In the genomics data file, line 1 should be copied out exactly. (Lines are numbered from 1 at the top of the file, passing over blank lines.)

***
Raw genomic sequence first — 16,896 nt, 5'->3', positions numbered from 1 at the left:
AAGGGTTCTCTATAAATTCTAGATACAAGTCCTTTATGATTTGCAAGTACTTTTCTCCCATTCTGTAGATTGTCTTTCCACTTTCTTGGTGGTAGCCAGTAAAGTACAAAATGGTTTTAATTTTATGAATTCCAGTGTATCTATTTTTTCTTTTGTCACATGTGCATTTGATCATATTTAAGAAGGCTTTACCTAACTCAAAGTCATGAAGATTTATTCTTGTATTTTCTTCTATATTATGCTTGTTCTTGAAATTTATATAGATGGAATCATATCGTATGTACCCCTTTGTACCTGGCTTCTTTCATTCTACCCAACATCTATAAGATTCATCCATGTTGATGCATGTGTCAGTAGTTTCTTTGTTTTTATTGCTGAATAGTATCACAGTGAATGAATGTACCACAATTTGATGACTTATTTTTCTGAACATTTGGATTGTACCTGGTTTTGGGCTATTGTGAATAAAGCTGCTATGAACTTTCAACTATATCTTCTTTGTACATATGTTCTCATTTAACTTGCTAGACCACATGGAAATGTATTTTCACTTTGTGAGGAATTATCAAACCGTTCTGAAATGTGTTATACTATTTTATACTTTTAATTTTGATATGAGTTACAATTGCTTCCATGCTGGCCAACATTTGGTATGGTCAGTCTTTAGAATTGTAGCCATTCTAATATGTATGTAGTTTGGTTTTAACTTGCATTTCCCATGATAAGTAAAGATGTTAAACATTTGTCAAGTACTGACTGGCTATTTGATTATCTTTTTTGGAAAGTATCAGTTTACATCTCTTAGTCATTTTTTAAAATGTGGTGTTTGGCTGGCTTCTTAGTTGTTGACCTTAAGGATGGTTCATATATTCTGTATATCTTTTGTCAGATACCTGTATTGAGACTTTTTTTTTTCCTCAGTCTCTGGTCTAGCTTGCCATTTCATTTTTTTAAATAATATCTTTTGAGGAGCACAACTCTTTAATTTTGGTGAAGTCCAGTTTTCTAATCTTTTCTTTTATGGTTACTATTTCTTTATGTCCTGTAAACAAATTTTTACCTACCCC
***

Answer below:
Raw genomic sequence first — 16,896 nt, 5'->3', positions numbered from 1 at the left: